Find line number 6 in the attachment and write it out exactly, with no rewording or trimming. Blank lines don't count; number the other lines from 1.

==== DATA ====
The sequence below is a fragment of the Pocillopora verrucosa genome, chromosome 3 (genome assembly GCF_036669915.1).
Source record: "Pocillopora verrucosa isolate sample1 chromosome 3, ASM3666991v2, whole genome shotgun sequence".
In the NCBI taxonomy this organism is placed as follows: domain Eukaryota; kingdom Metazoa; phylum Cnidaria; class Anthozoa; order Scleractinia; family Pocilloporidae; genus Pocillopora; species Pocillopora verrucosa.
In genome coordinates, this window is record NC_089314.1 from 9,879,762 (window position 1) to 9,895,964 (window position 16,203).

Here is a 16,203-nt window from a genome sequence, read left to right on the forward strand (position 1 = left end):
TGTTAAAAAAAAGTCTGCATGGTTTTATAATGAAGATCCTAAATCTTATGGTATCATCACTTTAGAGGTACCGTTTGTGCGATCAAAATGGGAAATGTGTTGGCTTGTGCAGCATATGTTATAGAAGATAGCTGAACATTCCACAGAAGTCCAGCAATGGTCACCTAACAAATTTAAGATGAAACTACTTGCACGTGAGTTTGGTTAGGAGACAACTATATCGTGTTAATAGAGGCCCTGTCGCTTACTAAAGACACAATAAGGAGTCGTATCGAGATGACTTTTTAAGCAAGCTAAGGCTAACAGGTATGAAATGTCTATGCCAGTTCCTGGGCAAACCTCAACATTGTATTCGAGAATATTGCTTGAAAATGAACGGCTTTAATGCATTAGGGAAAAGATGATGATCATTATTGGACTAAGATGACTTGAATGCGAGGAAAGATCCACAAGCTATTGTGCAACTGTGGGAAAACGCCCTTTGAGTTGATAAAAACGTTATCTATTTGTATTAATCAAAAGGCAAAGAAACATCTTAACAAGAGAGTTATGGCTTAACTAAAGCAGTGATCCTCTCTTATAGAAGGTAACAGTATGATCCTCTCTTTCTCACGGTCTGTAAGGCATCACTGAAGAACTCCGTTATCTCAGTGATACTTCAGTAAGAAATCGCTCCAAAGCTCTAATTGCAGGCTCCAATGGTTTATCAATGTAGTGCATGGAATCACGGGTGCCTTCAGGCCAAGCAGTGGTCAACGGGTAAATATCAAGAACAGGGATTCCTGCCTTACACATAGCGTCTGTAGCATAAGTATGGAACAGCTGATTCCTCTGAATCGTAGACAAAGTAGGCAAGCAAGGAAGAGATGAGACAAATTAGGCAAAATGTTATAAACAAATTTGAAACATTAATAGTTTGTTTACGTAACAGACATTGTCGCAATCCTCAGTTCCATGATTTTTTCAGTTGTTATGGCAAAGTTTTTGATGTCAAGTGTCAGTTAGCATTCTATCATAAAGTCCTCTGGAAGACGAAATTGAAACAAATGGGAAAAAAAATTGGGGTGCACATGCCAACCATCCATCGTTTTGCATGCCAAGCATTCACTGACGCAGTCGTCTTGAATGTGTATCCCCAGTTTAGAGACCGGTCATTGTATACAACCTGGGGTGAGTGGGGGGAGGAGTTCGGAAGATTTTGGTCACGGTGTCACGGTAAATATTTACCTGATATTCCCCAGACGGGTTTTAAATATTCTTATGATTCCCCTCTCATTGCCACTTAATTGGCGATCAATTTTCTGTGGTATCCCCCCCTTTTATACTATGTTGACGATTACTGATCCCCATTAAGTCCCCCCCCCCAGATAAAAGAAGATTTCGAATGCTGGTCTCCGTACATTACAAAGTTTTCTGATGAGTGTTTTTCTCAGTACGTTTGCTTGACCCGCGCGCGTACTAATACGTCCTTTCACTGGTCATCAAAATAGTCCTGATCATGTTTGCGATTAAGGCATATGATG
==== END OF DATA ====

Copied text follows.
TGTTAAAAAAAAGTCTGCATGGTTTTATAATGAAGATCCTAAATCTTATGGTATCATCACTTTAGAGGTACCGTTTGTGCGATCAAAATGGGAAATGTGTTGGCTTGTGCAGCATATGTTATAGAAGATAGCTGAACATTCCACAGAAGTCCAGCAATGGTCACCTAACAAATTTAAGATGAAACTACTTGCACGTGAGTTTGGTTAGGAGACAACTATATCGTGTTAATAGAGGCCCTGTCGCTTACTAAAGACACAATAAGGAGTCGTATCGAGATGACTTTTTAAGCAAGCTAAGGCTAACAGGTATGAAATGTCTATGCCAGTTCCTGGGCAAACCTCAACATTGTATTCGAGAATATTGCTTGAAAATGAACGGCTTTAATGCATTAGGGAAAAGATGATGATCATTATTGGACTAAGATGACTTGAATGCGAGGAAAGATCCACAAGCTATTGTGCAACTGTGGGAAAACGCCCTTTGAGTTGATAAAAACGTTATCTATTTGTATTAATCAAAAGGCAAAGAAACATCTTAACAAGAGAGTTATGGCTTAACTAAAGCAGTGATCCTCTCTTATAGAAGGTAACAGTATGATCCTCTCTTTCTCACGGTCTGTAAGGCATCACTGAAGAACTCCGTTATCTCAGTGATACTTCAGTAAGAAATCGCTCCAAAGCTCTAATTGCAGGCTCCAATGGTTTATCAATGTAGTGCATGGAATCACGGGTGCCTTCAGGCCAAGCAGTGGTCAACGGGTAAATATCAAGAACAGGGATTCCTGCCTTACACATAGCGTCTGTAGCATAAGTATGGAACAGCTGATTCCTCTGAATCGTAGACAAAGTAGGCAAGCAAGGAAGAGATGAGACAAATTAGGCAAAATGTTATAAACAAATTTGAAACATTAATAGTTTGTTTACGTAACAGACATTGTCGCAATCCTCAGTTCCATGATTTTTTCAGTTGTTATGGCAAAGTTTTTGATGTCAAGTGTCAGTTAGCATTCTATCATAAAGTCCTCTGGAAGACGAAATTGAAACAAATGGGAAAAAAAATTGGGGTGCACATGCCAACCATCCATCGTTTTGCATGCCAAGCATTCACTGACGCAGTCGTCTTGAATGTGTATCCCCAGTTTAGAGACCGGTCATTGTATACAACCTGGGGTGAGTGGGGGGAGGAGTTCGGAAGATTTTGGTCACGGTGTCACGGTAAATATTTACCTGATATTCCCCAGACGGGTTTTAAATATTCTTATGATTCCCCTCTCATTGCCACTTAATTGGCGATCAATTTTCTGTGGTATCCCCCCCTTTTATACTATGTTGACGATTACTGATCCCCATTAAGTCCCCCCCCCCAGATAAAAGAAGATTTCGAATGCTGGTCTCCGTACATTACAAAGTTTTCTGATGAGTGTTTTTCTCAGTACGTTTGCTTGACCCGCGCGCGTACTAATACGTCCTTTCACTGGTCATCAAAATAGTCCTGATCATGTTTGCGATTAAGGCATATGATG